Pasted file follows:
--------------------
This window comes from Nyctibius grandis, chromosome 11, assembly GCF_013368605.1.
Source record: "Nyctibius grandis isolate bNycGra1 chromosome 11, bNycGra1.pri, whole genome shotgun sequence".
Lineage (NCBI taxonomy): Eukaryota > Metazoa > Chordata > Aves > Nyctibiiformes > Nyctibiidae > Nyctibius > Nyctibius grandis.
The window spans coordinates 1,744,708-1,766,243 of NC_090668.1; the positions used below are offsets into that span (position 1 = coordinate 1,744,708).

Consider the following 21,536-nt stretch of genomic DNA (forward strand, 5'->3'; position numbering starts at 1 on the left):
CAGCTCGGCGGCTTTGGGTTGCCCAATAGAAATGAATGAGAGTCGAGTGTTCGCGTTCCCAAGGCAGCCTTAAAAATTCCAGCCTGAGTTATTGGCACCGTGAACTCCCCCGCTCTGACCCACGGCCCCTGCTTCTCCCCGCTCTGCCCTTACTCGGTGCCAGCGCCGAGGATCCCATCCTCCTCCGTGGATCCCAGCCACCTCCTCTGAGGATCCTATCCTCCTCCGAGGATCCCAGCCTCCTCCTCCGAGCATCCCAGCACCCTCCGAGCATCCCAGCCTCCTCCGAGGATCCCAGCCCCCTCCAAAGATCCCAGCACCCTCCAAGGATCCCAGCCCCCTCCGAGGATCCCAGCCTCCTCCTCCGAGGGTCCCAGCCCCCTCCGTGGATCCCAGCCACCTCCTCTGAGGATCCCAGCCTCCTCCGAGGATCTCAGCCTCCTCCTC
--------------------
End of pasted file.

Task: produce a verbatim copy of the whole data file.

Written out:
This window comes from Nyctibius grandis, chromosome 11, assembly GCF_013368605.1.
Source record: "Nyctibius grandis isolate bNycGra1 chromosome 11, bNycGra1.pri, whole genome shotgun sequence".
Lineage (NCBI taxonomy): Eukaryota > Metazoa > Chordata > Aves > Nyctibiiformes > Nyctibiidae > Nyctibius > Nyctibius grandis.
The window spans coordinates 1,744,708-1,766,243 of NC_090668.1; the positions used below are offsets into that span (position 1 = coordinate 1,744,708).

Consider the following 21,536-nt stretch of genomic DNA (forward strand, 5'->3'; position numbering starts at 1 on the left):
CAGCTCGGCGGCTTTGGGTTGCCCAATAGAAATGAATGAGAGTCGAGTGTTCGCGTTCCCAAGGCAGCCTTAAAAATTCCAGCCTGAGTTATTGGCACCGTGAACTCCCCCGCTCTGACCCACGGCCCCTGCTTCTCCCCGCTCTGCCCTTACTCGGTGCCAGCGCCGAGGATCCCATCCTCCTCCGTGGATCCCAGCCACCTCCTCTGAGGATCCTATCCTCCTCCGAGGATCCCAGCCTCCTCCTCCGAGCATCCCAGCACCCTCCGAGCATCCCAGCCTCCTCCGAGGATCCCAGCCCCCTCCAAAGATCCCAGCACCCTCCAAGGATCCCAGCCCCCTCCGAGGATCCCAGCCTCCTCCTCCGAGGGTCCCAGCCCCCTCCGTGGATCCCAGCCACCTCCTCTGAGGATCCCAGCCTCCTCCGAGGATCTCAGCCTCCTCCTC